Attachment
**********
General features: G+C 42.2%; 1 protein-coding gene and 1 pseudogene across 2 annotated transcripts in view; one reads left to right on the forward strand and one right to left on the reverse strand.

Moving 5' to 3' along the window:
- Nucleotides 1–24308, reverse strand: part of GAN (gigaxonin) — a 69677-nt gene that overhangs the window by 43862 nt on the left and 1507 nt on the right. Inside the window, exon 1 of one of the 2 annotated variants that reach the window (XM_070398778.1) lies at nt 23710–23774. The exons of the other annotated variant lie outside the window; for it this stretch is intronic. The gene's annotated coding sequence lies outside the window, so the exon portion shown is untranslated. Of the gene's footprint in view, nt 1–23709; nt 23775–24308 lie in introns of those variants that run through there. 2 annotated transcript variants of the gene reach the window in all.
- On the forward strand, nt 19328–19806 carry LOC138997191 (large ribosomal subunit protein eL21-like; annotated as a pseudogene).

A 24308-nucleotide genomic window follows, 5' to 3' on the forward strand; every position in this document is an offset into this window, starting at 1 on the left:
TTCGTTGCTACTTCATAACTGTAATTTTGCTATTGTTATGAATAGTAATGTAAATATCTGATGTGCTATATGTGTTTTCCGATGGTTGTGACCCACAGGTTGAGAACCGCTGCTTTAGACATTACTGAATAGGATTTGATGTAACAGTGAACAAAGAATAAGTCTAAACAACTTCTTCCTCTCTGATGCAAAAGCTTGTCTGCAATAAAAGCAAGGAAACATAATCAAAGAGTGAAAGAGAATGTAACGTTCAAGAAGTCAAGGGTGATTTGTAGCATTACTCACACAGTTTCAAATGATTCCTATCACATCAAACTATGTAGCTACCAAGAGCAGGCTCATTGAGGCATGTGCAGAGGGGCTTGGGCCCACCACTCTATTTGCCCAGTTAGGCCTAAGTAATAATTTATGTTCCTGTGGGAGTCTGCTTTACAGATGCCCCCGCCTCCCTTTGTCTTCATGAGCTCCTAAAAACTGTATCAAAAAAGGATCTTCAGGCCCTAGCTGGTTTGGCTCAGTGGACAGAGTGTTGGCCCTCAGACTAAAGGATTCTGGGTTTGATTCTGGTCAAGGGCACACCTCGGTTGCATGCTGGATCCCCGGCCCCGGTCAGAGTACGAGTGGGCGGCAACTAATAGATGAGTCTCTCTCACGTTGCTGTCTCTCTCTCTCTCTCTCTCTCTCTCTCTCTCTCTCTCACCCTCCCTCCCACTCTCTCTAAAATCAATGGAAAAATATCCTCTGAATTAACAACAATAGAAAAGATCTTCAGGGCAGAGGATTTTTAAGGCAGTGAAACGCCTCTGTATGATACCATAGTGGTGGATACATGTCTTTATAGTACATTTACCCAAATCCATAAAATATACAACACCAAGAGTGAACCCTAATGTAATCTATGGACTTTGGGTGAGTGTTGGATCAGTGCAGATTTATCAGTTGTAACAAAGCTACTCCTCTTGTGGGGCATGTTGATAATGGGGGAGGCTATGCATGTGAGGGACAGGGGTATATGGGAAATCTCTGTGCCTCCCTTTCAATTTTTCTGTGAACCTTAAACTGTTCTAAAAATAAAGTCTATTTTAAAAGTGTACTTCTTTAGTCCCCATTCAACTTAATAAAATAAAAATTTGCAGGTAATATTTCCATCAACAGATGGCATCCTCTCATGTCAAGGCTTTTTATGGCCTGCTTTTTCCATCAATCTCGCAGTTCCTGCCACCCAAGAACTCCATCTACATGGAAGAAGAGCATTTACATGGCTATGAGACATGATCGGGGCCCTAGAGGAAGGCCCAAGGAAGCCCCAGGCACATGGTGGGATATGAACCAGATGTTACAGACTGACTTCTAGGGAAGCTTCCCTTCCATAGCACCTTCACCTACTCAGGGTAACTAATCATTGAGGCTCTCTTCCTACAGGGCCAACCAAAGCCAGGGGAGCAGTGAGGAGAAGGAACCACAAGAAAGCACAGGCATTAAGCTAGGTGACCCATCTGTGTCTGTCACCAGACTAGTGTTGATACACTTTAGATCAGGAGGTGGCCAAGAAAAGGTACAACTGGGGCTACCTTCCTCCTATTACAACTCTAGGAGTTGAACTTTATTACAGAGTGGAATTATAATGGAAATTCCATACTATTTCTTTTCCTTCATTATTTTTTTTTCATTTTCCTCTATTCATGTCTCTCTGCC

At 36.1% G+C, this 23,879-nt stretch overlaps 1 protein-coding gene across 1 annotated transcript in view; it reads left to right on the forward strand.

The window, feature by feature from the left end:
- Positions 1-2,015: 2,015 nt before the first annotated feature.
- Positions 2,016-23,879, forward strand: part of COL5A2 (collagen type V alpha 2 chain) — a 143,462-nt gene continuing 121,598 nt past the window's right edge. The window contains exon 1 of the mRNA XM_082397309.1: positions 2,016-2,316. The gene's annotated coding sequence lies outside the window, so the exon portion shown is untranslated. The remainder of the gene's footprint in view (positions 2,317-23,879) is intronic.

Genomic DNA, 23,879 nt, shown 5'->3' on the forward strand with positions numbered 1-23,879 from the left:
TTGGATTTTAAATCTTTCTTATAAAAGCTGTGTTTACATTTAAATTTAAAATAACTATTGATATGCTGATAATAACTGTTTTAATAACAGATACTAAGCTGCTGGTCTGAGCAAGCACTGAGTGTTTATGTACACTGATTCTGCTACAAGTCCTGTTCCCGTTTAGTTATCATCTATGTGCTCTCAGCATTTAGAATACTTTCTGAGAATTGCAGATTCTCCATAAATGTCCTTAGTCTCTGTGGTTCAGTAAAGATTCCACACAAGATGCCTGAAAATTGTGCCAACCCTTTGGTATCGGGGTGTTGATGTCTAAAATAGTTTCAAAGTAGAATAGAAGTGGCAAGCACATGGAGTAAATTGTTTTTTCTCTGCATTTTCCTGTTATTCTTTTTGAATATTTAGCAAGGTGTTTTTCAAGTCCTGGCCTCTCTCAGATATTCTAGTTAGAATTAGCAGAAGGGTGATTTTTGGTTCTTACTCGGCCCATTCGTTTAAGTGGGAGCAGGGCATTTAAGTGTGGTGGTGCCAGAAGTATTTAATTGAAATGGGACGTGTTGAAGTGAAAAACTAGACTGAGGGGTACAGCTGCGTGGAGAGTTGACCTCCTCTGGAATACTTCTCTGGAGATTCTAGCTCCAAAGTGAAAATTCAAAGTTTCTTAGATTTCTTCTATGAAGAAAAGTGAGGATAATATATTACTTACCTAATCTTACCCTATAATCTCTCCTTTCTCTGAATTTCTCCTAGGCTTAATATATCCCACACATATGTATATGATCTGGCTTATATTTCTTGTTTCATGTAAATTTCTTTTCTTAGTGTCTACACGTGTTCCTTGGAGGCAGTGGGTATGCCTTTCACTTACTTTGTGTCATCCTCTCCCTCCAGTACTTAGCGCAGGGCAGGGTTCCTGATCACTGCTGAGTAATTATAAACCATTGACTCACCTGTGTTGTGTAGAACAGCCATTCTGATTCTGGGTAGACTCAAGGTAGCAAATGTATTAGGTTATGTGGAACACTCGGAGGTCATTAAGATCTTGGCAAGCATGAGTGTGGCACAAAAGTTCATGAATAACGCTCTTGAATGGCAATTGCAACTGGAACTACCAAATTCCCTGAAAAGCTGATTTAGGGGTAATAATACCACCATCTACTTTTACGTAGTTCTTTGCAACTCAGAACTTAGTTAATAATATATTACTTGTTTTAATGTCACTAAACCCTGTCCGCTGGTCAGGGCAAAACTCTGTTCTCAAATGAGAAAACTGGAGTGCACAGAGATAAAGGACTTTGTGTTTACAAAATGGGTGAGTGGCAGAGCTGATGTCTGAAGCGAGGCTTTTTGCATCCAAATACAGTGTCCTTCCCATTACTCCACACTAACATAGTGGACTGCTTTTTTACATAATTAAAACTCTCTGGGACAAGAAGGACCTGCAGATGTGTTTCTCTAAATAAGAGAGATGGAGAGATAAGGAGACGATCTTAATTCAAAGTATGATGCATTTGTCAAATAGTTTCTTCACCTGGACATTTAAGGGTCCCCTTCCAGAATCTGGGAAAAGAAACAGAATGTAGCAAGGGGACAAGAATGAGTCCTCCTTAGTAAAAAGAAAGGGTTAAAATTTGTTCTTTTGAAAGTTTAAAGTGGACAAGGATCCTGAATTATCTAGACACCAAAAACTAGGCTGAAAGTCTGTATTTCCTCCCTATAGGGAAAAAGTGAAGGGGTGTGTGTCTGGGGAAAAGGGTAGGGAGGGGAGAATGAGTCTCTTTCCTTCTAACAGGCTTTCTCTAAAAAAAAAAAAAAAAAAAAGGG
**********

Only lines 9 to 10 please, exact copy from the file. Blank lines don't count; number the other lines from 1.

- Positions 1-2,015: 2,015 nt before the first annotated feature.
- Positions 2,016-23,879, forward strand: part of COL5A2 (collagen type V alpha 2 chain) — a 143,462-nt gene continuing 121,598 nt past the window's right edge. The window contains exon 1 of the mRNA XM_082397309.1: positions 2,016-2,316. The gene's annotated coding sequence lies outside the window, so the exon portion shown is untranslated. The remainder of the gene's footprint in view (positions 2,317-23,879) is intronic.